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J Pak Med Assoc. 2006 Dec;56(12 Suppl 4):S66-77.

The Gateway Paper--health service delivery outside of the public sector in Pakistan.

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Heartfile, Pakistan.


As opposed to preventive healthcare where State mandated healthcare agencies play a pre-dominant role, a number of actors within the healthcare system other than the State play a role in providing personalized curative healthcare within the country. The sector constitutes a set of diverse group of doctors, nurses, pharmacists, traditional healers, drug venders as well as laboratory technicians, shopkeepers and unqualified practitioners. The services they produce include hospitals, nursing homes, maternity clinics, clinics run by a range of healthcare providers, diagnostic facilities and the sale of drugs from pharmacies and unqualified sellers. However, in some cases the distinction between public and private sector is not very clear as many public sector practitioners practice privately, legally and illegally. The sector is fragmented and characterized by a mixed ownership patterns, many types of providers and different systems of medicines. As a viewpoint on the configuration of a proposed health reform within Pakistan, the Gateway Paper flags key issues in relation to this sector. This encompasses lack of a formal regulatory mechanism for private sector providers and their delivery mechanisms, absence of a formal mechanism for building capacity and ensuring quality and absence accreditation arrangements for private hospitals and nursing homes. With this as a context recommendations focus on the nature of regulatory mechanisms and the institutional arrangements necessary support them with particular reference to quality and continuing medical. In regard to traditional medicines directions focus on exploring ways to harnessing the potential within the system in order to leverage its outreach and integrate it with the formal healthcare system. The Paper also stresses on the need to fully exploit the potential within behavioral change interventions in order improve health systems performance in Pakistan and to broaden its scope from lifestyle and prevention behaviors in a health education paradigm to impact the performance of all the actors in the health care system.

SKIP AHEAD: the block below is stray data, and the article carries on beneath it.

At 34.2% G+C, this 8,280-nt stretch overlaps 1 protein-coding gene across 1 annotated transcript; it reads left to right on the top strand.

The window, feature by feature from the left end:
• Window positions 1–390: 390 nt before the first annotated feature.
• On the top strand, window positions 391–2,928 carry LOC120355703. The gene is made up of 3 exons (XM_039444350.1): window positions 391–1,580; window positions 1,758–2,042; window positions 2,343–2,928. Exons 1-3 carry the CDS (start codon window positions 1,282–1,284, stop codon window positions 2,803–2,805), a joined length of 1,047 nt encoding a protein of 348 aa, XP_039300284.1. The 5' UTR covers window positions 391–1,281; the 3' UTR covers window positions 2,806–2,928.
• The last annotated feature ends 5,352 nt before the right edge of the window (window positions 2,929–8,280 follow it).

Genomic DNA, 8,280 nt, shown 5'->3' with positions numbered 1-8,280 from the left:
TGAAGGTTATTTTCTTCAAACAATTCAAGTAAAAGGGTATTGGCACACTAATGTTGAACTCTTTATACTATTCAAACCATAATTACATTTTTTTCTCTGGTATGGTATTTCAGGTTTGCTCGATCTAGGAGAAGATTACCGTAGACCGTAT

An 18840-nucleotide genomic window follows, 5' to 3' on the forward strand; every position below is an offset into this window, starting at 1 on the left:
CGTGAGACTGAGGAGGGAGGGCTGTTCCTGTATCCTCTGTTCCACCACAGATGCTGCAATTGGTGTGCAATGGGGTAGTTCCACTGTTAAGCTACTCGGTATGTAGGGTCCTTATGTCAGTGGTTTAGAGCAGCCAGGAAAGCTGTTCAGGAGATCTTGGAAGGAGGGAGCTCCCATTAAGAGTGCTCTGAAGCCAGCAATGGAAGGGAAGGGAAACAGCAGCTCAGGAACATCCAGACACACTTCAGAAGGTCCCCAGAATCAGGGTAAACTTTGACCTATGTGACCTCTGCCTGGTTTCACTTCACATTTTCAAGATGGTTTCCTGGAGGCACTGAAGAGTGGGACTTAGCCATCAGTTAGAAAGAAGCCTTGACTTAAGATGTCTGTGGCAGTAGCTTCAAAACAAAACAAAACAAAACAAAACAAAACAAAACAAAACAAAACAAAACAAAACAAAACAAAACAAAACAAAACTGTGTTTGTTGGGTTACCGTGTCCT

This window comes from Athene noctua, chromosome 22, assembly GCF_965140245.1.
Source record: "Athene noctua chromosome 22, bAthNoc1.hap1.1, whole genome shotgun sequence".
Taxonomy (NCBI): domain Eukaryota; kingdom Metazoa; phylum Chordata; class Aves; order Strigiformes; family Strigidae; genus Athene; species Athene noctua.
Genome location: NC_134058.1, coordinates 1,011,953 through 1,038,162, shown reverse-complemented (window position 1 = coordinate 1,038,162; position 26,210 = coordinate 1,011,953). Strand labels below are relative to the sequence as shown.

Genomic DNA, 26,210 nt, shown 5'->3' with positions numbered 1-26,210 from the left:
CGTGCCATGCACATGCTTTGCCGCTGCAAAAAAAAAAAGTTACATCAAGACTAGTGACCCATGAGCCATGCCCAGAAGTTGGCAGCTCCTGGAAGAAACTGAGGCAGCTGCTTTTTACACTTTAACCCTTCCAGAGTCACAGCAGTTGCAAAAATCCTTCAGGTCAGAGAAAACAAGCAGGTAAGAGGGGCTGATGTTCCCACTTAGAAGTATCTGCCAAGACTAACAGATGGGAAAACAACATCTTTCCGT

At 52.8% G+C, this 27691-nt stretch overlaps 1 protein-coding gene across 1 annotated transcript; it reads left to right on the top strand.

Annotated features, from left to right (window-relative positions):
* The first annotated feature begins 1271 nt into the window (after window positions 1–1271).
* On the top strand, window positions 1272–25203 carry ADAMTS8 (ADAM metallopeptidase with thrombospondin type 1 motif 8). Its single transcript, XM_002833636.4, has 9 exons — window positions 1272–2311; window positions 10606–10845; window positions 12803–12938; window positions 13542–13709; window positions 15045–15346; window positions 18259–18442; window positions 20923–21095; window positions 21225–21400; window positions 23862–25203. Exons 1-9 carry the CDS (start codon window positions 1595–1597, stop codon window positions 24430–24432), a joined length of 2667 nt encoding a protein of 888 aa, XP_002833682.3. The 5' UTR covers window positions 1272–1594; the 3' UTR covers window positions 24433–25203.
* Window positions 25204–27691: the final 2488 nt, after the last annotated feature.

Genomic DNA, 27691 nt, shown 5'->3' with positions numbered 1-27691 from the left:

[Indexed for MEDLINE]

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